Ready for a redesign? If you’re ranking high in search engine results and are getting traffic to your website then testing should be part of your strategy; it can dramatically improve your website’s usability and profitability while gaining powerful insights into your visitor’s behavior and actions.

So what is testing? It’s like redesigning webpages in real-time: you can create different variations of your pages by changing elements like headlines, images, calls to action, the color of buttons, forms, and anything else you can think of. Best of all, testing tools are WYSIWYG so you can create variations with a few mouseclicks no need to mess with the code behind it!

You can use this web redesign checklist or this idea generator as a guide. If you’re improving your landing page, use this landing page analyzer or follow these steps. Also try to create variations geared towards simplifying your website as this can dramatically increase conversions. For example, this test brought a product’s price and the add to cart button closer together and improved click-throughs by 10%! This case study shows how split-testing a form improved sign-ups by 103% by simply removing social proof. This proves that best practices don’t always work and that user behavior is unpredicable, so don’t be afraid to test against your intuition.

For ideas on which pages of your website to test, look no further than your analytics data. Find the pages with high bounce rates because that’s where you are losing potential customers. Study the keywords visitors have used to find your site and optimize your site with those search keywords in mind. For e-commerce sites, where are your customers abandoning their shopping carts? Work on that step of the purchase process. If you’re not tracking analytics data yet, read this article and get started.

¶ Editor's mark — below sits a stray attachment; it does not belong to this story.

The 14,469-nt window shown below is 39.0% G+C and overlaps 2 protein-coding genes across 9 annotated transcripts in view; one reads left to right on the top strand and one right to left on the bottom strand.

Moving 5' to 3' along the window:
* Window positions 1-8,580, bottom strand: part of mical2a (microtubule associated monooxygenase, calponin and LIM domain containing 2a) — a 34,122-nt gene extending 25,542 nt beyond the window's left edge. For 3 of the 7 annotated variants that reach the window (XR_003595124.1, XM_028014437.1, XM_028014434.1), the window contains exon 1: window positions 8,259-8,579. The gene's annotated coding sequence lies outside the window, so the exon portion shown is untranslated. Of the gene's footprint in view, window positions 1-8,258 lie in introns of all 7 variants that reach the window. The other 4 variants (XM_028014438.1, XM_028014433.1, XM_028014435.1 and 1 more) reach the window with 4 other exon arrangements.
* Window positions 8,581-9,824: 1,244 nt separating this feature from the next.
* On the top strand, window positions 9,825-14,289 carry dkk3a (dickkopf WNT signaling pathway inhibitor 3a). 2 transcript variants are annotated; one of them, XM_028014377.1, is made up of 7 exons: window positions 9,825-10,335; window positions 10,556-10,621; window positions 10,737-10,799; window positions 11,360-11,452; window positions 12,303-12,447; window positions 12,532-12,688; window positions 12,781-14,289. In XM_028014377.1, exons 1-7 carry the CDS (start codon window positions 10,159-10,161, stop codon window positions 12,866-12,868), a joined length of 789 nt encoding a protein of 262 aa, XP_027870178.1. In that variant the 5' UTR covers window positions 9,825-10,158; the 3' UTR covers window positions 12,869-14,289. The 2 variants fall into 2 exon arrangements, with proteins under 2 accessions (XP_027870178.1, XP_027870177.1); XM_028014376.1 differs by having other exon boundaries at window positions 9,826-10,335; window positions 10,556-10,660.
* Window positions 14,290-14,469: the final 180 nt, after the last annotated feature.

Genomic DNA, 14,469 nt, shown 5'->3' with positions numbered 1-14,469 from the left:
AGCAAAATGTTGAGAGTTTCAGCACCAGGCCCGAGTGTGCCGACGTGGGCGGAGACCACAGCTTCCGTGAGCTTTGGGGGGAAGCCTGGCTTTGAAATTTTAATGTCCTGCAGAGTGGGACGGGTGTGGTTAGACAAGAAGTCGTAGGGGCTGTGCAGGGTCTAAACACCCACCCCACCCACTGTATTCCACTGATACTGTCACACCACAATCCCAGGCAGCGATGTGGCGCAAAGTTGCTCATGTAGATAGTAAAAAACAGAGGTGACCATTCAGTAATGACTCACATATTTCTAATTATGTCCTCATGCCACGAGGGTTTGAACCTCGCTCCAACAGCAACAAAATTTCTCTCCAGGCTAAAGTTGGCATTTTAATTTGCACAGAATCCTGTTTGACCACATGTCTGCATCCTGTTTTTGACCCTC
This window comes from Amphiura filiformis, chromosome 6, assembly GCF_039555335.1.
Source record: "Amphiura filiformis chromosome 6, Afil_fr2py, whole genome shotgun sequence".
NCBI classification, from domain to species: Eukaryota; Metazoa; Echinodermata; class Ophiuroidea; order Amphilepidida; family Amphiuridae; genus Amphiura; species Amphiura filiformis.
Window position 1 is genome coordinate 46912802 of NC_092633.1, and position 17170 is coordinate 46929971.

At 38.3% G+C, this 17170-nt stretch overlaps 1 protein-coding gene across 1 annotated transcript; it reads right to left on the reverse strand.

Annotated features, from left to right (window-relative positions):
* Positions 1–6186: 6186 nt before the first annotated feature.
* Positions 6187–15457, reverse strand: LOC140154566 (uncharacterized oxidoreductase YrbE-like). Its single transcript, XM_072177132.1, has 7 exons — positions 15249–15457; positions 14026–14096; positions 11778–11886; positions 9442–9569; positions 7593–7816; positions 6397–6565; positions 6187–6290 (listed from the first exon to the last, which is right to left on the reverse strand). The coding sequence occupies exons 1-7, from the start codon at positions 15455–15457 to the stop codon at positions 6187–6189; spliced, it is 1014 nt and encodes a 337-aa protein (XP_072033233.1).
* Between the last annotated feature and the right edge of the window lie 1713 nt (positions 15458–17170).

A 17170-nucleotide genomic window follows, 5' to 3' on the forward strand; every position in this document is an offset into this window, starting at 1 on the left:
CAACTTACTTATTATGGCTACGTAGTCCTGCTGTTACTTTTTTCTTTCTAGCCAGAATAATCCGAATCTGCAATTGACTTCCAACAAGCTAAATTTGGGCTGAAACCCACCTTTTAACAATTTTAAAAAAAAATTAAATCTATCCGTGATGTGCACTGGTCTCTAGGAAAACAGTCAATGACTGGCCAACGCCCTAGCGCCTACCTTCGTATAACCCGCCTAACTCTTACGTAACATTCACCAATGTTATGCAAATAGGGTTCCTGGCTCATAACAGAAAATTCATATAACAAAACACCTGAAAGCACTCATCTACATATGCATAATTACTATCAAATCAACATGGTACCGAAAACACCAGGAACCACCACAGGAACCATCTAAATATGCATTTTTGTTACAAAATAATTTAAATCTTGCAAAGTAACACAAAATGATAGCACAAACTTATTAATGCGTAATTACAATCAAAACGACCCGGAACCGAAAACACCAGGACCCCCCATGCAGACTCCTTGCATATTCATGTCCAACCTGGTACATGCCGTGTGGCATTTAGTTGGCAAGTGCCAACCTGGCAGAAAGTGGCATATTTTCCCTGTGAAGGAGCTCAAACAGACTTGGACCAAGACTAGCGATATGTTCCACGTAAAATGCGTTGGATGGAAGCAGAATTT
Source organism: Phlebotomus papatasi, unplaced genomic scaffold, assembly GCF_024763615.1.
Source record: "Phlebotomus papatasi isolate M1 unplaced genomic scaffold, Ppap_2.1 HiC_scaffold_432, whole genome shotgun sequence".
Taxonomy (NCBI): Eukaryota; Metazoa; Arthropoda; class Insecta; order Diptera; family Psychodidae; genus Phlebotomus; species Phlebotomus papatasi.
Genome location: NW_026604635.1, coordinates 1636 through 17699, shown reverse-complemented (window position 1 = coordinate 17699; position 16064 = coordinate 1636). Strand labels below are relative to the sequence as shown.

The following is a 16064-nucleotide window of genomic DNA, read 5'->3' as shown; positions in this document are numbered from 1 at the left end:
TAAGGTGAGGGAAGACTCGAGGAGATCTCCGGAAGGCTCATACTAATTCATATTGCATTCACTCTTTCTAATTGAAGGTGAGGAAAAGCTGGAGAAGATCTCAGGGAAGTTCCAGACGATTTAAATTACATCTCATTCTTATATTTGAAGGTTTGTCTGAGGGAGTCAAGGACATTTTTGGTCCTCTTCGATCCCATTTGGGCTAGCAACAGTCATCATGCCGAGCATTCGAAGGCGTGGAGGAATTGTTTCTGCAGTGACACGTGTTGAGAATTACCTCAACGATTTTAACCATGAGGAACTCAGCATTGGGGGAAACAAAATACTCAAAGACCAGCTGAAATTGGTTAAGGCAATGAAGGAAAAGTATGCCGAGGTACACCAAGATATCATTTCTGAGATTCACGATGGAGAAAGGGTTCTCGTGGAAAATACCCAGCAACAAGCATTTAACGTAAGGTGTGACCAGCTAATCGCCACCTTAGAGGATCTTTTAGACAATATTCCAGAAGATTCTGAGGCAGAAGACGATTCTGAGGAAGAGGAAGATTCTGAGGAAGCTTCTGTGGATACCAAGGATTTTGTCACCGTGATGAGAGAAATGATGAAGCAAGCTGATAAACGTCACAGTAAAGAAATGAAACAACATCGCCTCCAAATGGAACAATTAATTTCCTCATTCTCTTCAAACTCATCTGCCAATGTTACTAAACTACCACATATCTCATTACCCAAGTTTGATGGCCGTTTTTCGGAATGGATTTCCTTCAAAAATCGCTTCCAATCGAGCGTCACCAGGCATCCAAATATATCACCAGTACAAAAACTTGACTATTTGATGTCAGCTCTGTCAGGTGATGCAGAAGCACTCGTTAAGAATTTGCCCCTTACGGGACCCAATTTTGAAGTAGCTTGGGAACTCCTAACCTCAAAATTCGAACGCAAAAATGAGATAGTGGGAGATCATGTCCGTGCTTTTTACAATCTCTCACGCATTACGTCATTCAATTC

Once you’ve created variations of your pages you need to set conversion goals, which are metrics that define success for your website. If you’re running an e-commerce website then your conversion goals would relate to revenue. If you’re using your website to generate leads, then you would track sign-ups. Other goals might be decreasing bounce rate, clicking on a link or visiting a certain page. Different pages on your website likely have different goals, so you can create different sets of goals to track and create variations with these in mind.

Your testing experiments can start after setting your conversion goals. Visitors to your website will be presented with all the variations in random distribution and their actions will be tracked to determine each variation’s performance. The analytics data is tracked in real-time so you can see the results of your test and how each variation performs compared to the control version. Note that you should test until you have conclusive results; use this split test duration calculator to determine how many days to run your test.

After your tests have run to completion, then you can study the results and implement them on your website. Because you did the heavy lifting while testing, you will have proof that your changes will yield results so you can be proactive with your redesign and coordinate your redesign with? your web designer and copywriter. Your new website will benefit from offering your customer a superior experience and your time, money, and effort investments will pay off when your website converts visitors into paying customers.

About the Author Anish Kothari is associated with Wingify, the company behind the world’s easiest A/B testing tool: Visual Website Optimizer. Thousands of business worldwide (including Fortune 500 companies and SMBs) use it daily to increase their online sales and conversion rates. For interesting tips on conversion rate optimization follow us on Twitter @Wingify.